The combination of these conditions made life so uncomfortable in England, that the beckoning finger of America was difficult to resist. During the year 1638, 3,000 Englishmen and women sailed for America aboard twenty ships. John Osgood and his Family were among them. They sailed aboard the Ship Confidence in April and landed in Ipswich, Mass. in June of 1638.

The Family probably secured lodging with Christopher Osgood, another of our three emigrants, who had come to America in 1633 and settled in Ipswich. John Osgood only stayed in Ipswich for a brief period, since there is record of him living in Newbury, Mass. later in that Summer. Shortly after their arrival in Newbury, Sarah gave birth to a second son, Stephen.

John Osgood family home
John Osgood, one of our three emigrant ancestors lived in this home (known as Cottonworth Farm) in Wherwell, England, prior to his journey to this country in 1638. It was a large farm of 360 acres and was also the home of his father Robert Osgood. The house exists to this day. (view map)

The property is located in the town of Wherwell. The town of Andover was the market place for the family and became the basis for naming Andover, Massachusetts.

The river Test runs through the land. This was the river popularized by Izak Walton as the best trout stream in England.

Three years later John Osgood moved his Family once more to a settlement called Cochichowicke (Great Water), which later became Andover, Mass. John was the first settler in this new Town and he built his home on the banks of the Cochichowicke River. The site of his home can be found today at the junction of Osgood Street and Court Street. John Osgood came to own over 600 acres of land. His “Great Wide Meadow”, referred to in deeds of the 1690's, was situated across from the house. His barn was located on Osgood Street as we know it today. John became one of the most respected and influential citizens of the new Town. His sixth and last child, Hannah, was born in Andover in 1644.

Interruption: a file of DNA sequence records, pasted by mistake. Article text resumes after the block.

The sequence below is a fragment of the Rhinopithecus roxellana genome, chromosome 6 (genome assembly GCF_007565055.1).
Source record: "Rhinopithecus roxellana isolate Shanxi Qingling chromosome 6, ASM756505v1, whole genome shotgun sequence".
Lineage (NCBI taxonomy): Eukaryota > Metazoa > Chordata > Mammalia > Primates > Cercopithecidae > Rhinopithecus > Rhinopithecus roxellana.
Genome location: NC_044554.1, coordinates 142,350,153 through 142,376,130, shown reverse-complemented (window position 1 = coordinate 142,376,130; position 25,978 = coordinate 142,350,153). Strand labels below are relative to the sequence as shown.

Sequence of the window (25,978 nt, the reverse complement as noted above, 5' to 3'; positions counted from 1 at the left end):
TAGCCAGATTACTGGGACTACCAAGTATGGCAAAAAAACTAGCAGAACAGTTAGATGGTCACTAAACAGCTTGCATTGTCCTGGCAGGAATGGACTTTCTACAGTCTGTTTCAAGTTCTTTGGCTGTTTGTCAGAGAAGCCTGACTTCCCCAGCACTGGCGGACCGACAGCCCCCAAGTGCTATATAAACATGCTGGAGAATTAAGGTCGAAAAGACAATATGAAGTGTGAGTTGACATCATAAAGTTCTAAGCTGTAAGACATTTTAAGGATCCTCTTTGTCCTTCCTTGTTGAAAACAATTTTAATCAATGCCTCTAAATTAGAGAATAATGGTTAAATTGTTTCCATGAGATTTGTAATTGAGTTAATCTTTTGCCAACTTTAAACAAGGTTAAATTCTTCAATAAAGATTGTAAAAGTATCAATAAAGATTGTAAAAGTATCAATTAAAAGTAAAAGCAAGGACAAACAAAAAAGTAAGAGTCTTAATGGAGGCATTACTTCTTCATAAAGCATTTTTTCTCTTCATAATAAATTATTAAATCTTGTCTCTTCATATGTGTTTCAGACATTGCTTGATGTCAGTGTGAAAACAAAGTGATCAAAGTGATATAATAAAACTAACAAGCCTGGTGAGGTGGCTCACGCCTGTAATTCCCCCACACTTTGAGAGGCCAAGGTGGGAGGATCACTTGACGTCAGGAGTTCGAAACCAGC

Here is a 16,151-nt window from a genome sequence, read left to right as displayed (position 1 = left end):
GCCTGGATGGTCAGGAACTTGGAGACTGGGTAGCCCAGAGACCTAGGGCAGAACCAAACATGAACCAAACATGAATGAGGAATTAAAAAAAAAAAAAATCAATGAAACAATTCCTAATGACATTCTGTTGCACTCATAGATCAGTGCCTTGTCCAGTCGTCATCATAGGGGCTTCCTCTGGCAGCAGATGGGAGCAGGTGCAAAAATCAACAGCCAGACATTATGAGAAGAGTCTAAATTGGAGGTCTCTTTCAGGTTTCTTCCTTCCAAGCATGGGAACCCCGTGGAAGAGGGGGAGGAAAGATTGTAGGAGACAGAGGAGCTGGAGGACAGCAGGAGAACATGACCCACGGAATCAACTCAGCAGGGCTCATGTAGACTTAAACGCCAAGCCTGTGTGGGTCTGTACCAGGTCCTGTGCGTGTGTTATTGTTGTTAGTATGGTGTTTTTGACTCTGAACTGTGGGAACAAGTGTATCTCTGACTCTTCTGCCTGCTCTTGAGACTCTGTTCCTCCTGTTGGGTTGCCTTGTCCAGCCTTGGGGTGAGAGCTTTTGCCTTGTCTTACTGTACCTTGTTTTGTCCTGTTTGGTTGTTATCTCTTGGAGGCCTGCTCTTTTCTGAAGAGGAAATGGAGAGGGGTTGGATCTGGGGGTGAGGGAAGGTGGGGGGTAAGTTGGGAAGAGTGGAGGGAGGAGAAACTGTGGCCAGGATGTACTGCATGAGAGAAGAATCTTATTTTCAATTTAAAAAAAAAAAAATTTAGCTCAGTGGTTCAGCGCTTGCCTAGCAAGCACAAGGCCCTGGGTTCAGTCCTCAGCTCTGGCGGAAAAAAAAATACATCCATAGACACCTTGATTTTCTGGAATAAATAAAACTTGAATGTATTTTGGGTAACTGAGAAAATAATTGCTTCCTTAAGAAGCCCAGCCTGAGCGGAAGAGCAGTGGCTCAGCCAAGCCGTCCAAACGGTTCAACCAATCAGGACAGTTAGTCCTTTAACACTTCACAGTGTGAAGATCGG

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Christopher Osgood (       - 1650)

Christopher Osgood of Marlborough, England emigrated to Ipswich, Mass. in 1633 with his second wife, Margaret Fowler. He settled on four acres of land, the center of which lies today at the intersection of Central, Hammett, and Manning Streets. Christopher had one child by his first wife, Mary Everatt. The child was named Mary and was born in England in 1633. Through his second wife he had five children born in America; Abigail, born 1636; Elizabeth, born 1638; Deborah, born 1640; Christopher, born 1643; and Thomas, born 1651. When Christopher died in 1650, the sons were taken in by the Family of John Osgood in Andover. This is another indication that these Osgoods were related. Christopher Osgood, the son, became a contributing member to the Town of Andover. He was a Captain in the Militia and was a Representative. His grandson, Ezekiel, settled the Town of Blue Hill, Maine, where he was deeded one-half of the Town. Many Osgoods still reside on the Blue Hill Peninsula.